8 Irish start-ups with a chance to be the next global tech innovator

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KPMG is back with the Irish leg of its Global Tech Innovator 2022 competition, and eight Irish start-ups are getting ready to battle it out to bag the top spot in the finals next week.

In its second year now, the Ireland qualifier will take place next Thursday (2 June) in a pitching event that will be broadcast online. The eight start-ups based across the island were selected from more than 40 entries this year.

The winner will represent Ireland at the Global Tech Innovator competition at Web Summit in Lisbon this November, competing with 22 other countries and jurisdictions for the top prize.

Judges for the Ireland finals include Microsoft general manager Anne Sheehan, eShopWorld CEO and founder Tommy Kelly, Atlantic Bridge managing partner and co-founder Elaine Coughlan, Broadstone founding partner Chris McClelland, and KPMG Ireland managing partner Seamus Hand.

Here we take a closer look at the eight start-ups that could be Ireland’s shot at becoming the next global tech innovator.

Akara Robotics

Trinity spin-out Akara is a growing Irish robotics start-up has built a fully autonomous UV disinfection robot called Violet, which aims to reduce turnaround times in clinical settings.

It recently bagged a spot in an EIT Health accelerator, granting it direct access to key European stakeholders to test its product at Tartu University Hospital in Estonia.


Angoka is an internet of things security company focused on protecting machine-to-machine communications for smart cities and mobility. The Belfast-based start-up develops technology that protects devices’ identities and safeguards critical communications integrity and data provenance. It has offices in London and The Hague.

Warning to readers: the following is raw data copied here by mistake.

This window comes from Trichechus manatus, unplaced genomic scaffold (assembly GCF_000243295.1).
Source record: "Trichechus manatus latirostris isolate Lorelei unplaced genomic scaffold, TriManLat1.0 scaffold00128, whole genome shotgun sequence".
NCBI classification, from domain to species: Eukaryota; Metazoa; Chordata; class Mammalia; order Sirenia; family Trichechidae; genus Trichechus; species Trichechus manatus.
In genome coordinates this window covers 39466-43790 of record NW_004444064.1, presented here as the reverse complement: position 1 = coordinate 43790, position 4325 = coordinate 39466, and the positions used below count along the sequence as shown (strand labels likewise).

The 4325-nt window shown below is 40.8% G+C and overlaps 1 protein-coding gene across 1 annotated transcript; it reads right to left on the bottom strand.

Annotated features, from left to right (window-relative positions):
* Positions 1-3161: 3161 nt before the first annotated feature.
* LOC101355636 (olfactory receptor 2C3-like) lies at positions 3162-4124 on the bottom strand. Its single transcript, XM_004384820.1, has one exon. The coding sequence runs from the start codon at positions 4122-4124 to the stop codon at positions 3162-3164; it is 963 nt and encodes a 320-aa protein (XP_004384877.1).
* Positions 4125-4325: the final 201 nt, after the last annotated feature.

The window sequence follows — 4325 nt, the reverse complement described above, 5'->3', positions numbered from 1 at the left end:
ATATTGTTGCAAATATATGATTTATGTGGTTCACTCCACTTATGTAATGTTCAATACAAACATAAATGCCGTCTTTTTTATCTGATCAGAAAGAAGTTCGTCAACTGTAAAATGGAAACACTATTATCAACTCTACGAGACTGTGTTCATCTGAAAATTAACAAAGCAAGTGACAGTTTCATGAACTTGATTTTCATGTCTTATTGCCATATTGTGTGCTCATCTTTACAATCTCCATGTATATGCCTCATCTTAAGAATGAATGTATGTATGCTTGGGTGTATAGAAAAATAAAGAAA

This NovaUCD start-up is developing an AI-powered software for drug researchers to predict how a drug molecule will behave in all of its possible crystalline states. Using a combination of machine learning, quantum simulation and cloud computing, BioSimulytics helps biopharma companies get new drugs to the market much faster.

The start-up raised €595,000 in seed funding last September led by a number of angel investors and Enterprise Ireland.


EquiTrace has developed technology that tracks a horse’s health, identity and whereabouts with microchip scanners. Founded in 2019 by equine experts Kevin and Jennifer Corley, the platform is designed to work even in environments with limited internet availability, such as stud farms.


Kinzen is a technology platform that combines human experience with machine learning to help people who keep online communities safe from harmful content, such as safety professionals, content moderators and public policy makers. It was founded by Áine Kerr, Mark Little and Paul Watson.


This proptech start-up provides a secure and transparent way for people to make offers to buy or rent real estate. Used by property agents in multiple countries, Offr ensure that all buyers are financially qualified, and their offers are verified and published in real time. It secured €3m in a funding round in August 2020, amid growing demand for online property sale.


Limerick-headquartered Provizio has developed a proprietary accident prevention technology platform that aims to reduce the human error that causes the majority of road deaths. The platform predicts and prevents automotive accidents in real-time using proprietary long range imaging sensors and AI.

It was founded in 2019 by former Arralis CEO Barry Lunn and has offices in Belfast and Pittsburgh.

Zoan Biomed

This sustainability-focused medtech start-up develops safe, naturally-derived osteogenic medical devices to improve the lives of patients with bone issues.

Zoan has built one of the world’s first indoor coral production systems in Connemara. It recently partnered Sweden’s Cellink to use the harvested coral to 3D-print human bone grafts.

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